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U.S. Climate Action Plan 

By U.S. Ambassador Robert P. Jackson
 

CameroonPostline.com — Combating climate change is a top priority of President Obama and Secretary of State Kerry. We remain committed to making concrete and meaningful progress on climate change.
 

On June 25, 2013, President Obama announced a new U.S. Climate Action Plan, which includes a series of significant domestic actions aimed at reducing greenhouse gas emissions.  These executive actions demonstrate U.S. commitment to taking ambitious actions to address climate change. It is well-established fact that man-made greenhouse gas emissions are warming our atmosphere at rates faster than any time in recorded history. While no single event makes a trend, the fact is that 12 of the hottest 13 years on record have all occurred since 2000. 
 

Extreme weather events of the kind that scientists predict will occur under climate change are increasing — such as a massive, lethal heat wave in Moscow in 2010, enormous floods in Pakistan that same year that killed nearly 2,000 people and affected 20 million, and two “100-year droughts” in the Amazon in five years that led to the release of billions of tons of CO2, a fifth of all global CO2 emissions from energy in one year alone.
 

The United States remains committed to meeting this challenge head on. We will work in cooperation with our partners around the world to take ambitious actions to reduce emissions, transform our energy economy, and help the most vulnerable cope with the impacts of climate change.
 

The United States is committed to doing our part and is taking significant actions to reduce our emissions at home. Under President Obama, the United States has done more to combat climate change and reduce greenhouse gas emissions than ever before, both at home and abroad. We have reduced our emissions as much as any other major economy in the past five years.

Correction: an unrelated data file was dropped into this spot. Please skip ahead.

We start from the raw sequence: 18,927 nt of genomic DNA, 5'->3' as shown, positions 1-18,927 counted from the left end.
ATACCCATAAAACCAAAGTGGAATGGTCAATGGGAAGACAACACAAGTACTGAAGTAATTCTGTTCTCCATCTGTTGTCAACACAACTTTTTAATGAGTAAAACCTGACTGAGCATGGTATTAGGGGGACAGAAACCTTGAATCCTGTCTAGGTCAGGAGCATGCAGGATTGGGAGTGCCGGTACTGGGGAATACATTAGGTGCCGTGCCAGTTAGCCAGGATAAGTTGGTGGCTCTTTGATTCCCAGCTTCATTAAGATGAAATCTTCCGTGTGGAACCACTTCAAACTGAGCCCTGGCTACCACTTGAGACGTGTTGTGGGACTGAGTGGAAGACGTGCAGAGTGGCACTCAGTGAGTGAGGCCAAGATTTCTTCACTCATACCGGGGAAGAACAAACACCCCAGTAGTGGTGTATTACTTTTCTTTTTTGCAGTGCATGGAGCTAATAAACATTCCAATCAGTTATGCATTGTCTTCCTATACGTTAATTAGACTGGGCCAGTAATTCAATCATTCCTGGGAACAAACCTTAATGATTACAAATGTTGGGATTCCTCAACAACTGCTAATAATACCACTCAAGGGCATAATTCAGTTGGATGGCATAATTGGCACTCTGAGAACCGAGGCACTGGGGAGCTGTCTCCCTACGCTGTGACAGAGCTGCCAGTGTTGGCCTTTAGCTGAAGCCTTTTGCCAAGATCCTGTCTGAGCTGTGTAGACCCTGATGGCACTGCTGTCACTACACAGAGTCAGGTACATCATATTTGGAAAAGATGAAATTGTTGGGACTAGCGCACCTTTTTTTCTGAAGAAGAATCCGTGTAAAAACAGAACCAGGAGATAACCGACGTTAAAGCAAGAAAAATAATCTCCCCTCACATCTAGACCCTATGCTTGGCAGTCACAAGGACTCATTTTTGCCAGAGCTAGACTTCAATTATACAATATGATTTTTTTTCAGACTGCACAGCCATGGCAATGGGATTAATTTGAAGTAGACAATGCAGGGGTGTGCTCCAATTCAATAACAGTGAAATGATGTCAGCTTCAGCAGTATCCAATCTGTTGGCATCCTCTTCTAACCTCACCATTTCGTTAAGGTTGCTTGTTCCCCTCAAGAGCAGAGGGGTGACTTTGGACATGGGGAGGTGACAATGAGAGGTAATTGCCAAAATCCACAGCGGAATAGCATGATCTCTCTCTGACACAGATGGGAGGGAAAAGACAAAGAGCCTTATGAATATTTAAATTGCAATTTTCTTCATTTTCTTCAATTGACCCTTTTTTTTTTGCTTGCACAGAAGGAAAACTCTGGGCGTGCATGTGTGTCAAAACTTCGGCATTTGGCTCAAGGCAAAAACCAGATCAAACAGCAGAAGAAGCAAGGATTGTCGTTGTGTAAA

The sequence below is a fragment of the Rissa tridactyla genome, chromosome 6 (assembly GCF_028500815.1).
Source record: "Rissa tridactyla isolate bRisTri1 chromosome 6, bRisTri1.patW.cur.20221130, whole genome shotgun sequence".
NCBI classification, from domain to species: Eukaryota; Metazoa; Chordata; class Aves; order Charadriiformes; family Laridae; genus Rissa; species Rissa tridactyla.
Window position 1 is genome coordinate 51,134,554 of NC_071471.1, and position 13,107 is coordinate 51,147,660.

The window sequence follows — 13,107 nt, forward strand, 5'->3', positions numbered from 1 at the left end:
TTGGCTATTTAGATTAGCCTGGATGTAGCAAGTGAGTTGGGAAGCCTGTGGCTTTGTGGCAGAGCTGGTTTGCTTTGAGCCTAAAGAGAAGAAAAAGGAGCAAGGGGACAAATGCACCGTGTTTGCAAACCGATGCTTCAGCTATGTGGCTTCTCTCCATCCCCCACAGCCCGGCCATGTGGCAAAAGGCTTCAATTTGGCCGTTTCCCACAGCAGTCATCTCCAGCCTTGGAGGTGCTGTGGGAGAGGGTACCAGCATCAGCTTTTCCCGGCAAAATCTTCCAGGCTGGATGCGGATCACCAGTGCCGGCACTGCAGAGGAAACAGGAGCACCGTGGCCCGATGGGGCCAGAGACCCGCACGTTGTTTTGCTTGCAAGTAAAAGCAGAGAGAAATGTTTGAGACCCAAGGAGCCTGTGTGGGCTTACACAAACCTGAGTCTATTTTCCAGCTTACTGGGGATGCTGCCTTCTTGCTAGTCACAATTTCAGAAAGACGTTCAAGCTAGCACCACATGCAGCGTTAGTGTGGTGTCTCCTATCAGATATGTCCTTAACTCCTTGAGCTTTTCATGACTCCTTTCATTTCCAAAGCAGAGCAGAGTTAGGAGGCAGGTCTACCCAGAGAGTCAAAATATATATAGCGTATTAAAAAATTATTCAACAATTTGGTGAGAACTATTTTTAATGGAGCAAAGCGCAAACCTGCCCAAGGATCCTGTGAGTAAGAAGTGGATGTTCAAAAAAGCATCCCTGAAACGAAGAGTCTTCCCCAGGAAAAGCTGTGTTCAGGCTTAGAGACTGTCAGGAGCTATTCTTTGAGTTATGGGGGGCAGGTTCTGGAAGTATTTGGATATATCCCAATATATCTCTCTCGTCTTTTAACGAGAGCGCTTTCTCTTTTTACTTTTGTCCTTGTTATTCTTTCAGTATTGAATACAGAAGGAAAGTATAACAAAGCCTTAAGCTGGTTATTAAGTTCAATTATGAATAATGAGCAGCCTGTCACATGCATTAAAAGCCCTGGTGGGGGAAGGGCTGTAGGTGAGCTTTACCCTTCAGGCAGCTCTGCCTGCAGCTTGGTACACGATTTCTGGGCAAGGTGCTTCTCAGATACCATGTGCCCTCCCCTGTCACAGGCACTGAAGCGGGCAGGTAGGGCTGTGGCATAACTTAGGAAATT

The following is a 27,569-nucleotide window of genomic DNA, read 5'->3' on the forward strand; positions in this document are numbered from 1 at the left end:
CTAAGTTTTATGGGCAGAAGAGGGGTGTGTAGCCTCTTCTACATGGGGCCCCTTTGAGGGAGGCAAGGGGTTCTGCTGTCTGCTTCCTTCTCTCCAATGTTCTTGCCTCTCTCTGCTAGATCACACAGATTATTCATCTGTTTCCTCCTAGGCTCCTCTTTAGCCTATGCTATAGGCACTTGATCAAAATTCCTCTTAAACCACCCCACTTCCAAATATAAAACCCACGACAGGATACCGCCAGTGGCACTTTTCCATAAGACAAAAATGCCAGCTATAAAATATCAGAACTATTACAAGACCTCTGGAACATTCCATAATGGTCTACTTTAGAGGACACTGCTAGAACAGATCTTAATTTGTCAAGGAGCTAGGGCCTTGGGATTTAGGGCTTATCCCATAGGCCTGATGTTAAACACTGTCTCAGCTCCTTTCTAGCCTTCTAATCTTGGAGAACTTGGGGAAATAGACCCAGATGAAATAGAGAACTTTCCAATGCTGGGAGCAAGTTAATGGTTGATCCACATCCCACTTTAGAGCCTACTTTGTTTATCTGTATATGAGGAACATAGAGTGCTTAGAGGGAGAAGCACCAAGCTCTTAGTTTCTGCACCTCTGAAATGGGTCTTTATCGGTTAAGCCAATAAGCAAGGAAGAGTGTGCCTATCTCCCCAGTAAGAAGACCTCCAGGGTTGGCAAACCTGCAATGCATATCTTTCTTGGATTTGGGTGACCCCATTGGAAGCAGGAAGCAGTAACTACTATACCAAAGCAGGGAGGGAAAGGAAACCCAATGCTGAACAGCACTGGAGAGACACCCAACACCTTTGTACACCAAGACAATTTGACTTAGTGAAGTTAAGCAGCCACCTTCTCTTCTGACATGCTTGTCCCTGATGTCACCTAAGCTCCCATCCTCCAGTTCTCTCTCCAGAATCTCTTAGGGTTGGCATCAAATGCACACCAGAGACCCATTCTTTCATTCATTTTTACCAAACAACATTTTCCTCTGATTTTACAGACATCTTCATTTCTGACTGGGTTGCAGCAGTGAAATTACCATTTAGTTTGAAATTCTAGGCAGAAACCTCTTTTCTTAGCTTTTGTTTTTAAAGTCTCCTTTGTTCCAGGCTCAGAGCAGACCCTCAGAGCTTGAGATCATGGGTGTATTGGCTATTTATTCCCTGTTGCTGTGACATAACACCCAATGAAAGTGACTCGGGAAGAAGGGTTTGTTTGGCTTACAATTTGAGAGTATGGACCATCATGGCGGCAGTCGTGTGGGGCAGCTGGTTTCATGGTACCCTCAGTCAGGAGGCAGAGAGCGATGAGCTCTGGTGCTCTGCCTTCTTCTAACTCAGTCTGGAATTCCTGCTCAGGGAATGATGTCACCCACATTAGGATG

In 2011, our emissions were down nearly 7 percent from 2005 levels, and our energy-related carbon dioxide emissions were down 8.8 percent from 2005 levels. Internationally, we’ve made great strides in the UN Framework Convention on Climate Change to develop an approach in which all countries reduce emissions. We are working to craft a more ambitious future agreement that is ambitious and applicable to all.

We are also working to reduce emissions in concrete and ambitious ways through a wide variety of bilateral activities to promote low emissions development and support vulnerable countries’ efforts to adapt to climate change. We are also leading efforts in collaborative forums such as the Major Economies Forum and the Climate and Clean Air Coalition.
 

The President’s comprehensive plan has three main objectives:

1.    To prevent the worst effects of climate change by reducing our carbon pollution. Today, we already set limits for arsenic, mercury and lead, but we let power plants release as much carbon pollution as they want. Carbon pollution is contributing to higher rates of asthma attacks, and floods and heat waves are becoming more severe, driving up food prices. Cutting carbon pollution will help keep our air and water clean and protect our kids. 
 

2.    To prepare the United States for the impacts of climate change we can’t avoid.
3.    To help lead international efforts to address global climate change.
Together, these steps will also spark the sort of innovation that drives economic growth and creates good-paying jobs; help modernise our power plants by equipping them with the latest technology; and move our economy towards cleaner, more efficient forms of energy.
 

While no single step can reverse the effects of climate change, the President believes we have a moral obligation to our children to leave them a planet that’s not polluted and damaged, and his new climate action plan lays out the path he sees for how we can best achieve that imperative.
 

First published in The Post print edition no 01450

 

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